A repeat from when we did haunted houses and cemeteries: I hadn't known there was an Ellery Queen comic until I found this Dell at a dealer's room of a convention. When non-comic characters wanders into a comic, they usually have far stranger adventures than usual. The comic itself is mediocre, but I love that lurid cover art:

Spoilers: ˙ƃuᴉpuǝ oop-ʎqooɔS ɐ ɟo ʇᴉq ɐ puɐ ƃuᴉɹɹǝɥ pǝɹ ɐ ɟo ʇᴉq ɐ sᴉ uǝʌoɔ ǝɥ┴

Flash #114 was Captain Cold's second appearance and first cover. His original costume was really striking. Also notable was his beard stubble on the cover (hard to see here), which was a rare sight in a villain and a non-sight in the hero at that time. His original shtick was falling in love with the latest woman celebrity and then wooing/kidnapping her. He did this at least a few times.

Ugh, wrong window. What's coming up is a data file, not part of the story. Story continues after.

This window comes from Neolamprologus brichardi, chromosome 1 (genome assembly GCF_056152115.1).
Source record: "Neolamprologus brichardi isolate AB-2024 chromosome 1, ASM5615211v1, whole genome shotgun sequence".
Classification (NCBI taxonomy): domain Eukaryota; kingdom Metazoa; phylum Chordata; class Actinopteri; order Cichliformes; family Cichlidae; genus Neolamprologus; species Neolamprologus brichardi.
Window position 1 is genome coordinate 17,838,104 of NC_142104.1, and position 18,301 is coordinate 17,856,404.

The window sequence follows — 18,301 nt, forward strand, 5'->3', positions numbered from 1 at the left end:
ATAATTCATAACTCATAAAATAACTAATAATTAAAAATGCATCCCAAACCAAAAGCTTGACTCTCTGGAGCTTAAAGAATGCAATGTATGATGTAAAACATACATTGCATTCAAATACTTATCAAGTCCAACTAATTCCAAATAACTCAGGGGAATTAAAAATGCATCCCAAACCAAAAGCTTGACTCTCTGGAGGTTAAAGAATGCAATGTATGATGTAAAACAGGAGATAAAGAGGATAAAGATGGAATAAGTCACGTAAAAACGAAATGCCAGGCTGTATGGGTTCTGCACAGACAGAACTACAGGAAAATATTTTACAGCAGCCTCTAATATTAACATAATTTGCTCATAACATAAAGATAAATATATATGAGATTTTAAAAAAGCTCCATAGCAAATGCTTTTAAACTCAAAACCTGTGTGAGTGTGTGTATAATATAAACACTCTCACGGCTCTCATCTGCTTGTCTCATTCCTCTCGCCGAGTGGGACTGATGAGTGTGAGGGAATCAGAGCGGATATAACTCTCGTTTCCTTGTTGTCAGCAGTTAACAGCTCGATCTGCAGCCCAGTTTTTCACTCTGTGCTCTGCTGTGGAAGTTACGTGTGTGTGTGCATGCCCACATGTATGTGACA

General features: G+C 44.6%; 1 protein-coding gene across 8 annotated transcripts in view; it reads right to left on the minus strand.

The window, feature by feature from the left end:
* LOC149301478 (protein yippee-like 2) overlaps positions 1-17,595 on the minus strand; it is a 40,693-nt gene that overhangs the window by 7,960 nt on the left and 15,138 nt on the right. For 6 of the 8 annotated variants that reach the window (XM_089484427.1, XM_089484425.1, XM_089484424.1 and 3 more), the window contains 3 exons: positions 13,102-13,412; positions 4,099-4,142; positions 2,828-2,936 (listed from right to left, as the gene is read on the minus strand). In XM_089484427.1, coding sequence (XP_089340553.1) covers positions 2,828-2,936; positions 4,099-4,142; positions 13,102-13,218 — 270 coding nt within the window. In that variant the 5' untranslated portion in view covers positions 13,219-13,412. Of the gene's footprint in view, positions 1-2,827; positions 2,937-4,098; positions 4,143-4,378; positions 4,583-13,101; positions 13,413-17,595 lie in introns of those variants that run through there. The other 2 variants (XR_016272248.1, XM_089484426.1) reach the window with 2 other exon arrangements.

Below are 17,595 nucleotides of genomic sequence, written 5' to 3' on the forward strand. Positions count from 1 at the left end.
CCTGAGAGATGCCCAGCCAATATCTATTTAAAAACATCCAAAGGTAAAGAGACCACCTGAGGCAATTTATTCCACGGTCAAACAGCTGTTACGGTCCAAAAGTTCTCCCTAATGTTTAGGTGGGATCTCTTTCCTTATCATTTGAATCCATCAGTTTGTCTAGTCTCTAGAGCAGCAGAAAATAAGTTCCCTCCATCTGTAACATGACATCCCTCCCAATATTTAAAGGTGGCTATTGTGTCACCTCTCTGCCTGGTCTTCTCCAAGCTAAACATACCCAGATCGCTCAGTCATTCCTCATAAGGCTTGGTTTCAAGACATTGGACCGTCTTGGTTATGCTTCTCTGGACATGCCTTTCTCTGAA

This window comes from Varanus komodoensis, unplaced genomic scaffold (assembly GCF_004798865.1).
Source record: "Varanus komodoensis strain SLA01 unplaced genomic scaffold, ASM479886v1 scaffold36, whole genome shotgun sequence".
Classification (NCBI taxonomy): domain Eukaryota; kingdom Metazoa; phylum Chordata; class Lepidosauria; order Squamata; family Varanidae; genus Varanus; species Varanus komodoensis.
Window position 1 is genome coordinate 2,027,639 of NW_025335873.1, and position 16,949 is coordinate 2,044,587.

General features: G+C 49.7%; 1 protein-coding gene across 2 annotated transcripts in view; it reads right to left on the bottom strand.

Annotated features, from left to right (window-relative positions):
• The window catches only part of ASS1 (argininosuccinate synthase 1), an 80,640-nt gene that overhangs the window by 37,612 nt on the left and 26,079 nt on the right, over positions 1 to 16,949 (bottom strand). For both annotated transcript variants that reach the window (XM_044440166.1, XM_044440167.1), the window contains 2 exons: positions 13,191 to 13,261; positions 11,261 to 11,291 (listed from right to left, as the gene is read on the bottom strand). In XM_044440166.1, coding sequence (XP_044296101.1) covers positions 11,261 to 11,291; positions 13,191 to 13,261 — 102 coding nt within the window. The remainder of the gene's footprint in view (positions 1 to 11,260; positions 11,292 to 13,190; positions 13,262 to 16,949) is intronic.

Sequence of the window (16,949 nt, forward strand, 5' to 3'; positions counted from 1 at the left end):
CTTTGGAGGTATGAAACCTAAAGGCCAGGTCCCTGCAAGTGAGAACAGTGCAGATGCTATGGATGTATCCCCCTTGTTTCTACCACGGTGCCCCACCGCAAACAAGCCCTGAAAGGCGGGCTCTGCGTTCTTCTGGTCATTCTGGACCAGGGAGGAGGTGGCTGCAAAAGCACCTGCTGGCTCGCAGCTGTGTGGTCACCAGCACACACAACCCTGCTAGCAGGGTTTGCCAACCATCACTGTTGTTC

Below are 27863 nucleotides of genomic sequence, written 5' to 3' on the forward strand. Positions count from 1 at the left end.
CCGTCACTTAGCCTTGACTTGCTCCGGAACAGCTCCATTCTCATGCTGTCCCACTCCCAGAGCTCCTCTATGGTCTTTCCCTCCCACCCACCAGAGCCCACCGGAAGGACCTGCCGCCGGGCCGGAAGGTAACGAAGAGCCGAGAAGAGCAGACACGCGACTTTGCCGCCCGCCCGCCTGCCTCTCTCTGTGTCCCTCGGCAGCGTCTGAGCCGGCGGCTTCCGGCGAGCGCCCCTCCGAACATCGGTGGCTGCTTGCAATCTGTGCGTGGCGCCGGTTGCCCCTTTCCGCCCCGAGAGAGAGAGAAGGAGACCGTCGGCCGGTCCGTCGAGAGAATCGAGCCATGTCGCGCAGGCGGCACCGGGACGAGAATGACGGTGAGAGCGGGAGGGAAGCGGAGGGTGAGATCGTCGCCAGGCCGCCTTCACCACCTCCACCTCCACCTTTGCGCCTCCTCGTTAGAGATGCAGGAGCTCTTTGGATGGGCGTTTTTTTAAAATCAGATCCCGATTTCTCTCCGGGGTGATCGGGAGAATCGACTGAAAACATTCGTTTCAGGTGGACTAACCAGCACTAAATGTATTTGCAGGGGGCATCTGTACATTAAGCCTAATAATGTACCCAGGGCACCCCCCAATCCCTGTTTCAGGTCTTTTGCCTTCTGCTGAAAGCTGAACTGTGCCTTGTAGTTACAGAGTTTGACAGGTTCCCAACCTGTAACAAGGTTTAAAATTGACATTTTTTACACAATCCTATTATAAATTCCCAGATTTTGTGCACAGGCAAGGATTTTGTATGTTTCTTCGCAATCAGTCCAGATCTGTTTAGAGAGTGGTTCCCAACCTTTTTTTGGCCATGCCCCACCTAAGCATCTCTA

Ok...

This is not a real comic cover.

The one below, however, is, though perhaps it communicates something different than what was intended at the time:

The Fatman series was my introduction to the whimsy of Otto Binder and C. C. Beck

Yesterday, I picked the first appearance of Steve Ditko's Creeper as a favourite cover.  I mentioned another comic illustrated by Ditko way back in 2013, when I had this to say in the discussion "The Baron Re-Reads the Justice Society".

Peter Wrexham said on September 20, 2013 at 9:39am:

The Baron said: